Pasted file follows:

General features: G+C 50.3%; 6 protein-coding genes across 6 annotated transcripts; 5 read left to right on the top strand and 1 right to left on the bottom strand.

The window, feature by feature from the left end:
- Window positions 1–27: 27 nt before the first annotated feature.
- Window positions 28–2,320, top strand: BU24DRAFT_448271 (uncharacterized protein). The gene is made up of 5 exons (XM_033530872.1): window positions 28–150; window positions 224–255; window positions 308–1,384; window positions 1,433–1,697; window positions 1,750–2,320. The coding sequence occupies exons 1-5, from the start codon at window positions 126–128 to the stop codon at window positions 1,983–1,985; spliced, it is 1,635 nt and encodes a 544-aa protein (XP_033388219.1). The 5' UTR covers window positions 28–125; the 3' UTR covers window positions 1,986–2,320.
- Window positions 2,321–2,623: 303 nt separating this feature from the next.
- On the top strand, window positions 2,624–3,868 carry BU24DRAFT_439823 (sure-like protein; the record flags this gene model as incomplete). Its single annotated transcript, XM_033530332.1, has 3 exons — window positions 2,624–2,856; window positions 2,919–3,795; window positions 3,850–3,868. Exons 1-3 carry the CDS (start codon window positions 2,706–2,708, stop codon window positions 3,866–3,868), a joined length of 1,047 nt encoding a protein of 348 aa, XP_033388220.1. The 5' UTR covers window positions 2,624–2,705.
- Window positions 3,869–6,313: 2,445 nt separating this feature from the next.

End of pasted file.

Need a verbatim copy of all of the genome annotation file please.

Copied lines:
General features: G+C 50.3%; 6 protein-coding genes across 6 annotated transcripts; 5 read left to right on the top strand and 1 right to left on the bottom strand.

The window, feature by feature from the left end:
- Window positions 1–27: 27 nt before the first annotated feature.
- Window positions 28–2,320, top strand: BU24DRAFT_448271 (uncharacterized protein). The gene is made up of 5 exons (XM_033530872.1): window positions 28–150; window positions 224–255; window positions 308–1,384; window positions 1,433–1,697; window positions 1,750–2,320. The coding sequence occupies exons 1-5, from the start codon at window positions 126–128 to the stop codon at window positions 1,983–1,985; spliced, it is 1,635 nt and encodes a 544-aa protein (XP_033388219.1). The 5' UTR covers window positions 28–125; the 3' UTR covers window positions 1,986–2,320.
- Window positions 2,321–2,623: 303 nt separating this feature from the next.
- On the top strand, window positions 2,624–3,868 carry BU24DRAFT_439823 (sure-like protein; the record flags this gene model as incomplete). Its single annotated transcript, XM_033530332.1, has 3 exons — window positions 2,624–2,856; window positions 2,919–3,795; window positions 3,850–3,868. Exons 1-3 carry the CDS (start codon window positions 2,706–2,708, stop codon window positions 3,866–3,868), a joined length of 1,047 nt encoding a protein of 348 aa, XP_033388220.1. The 5' UTR covers window positions 2,624–2,705.
- Window positions 3,869–6,313: 2,445 nt separating this feature from the next.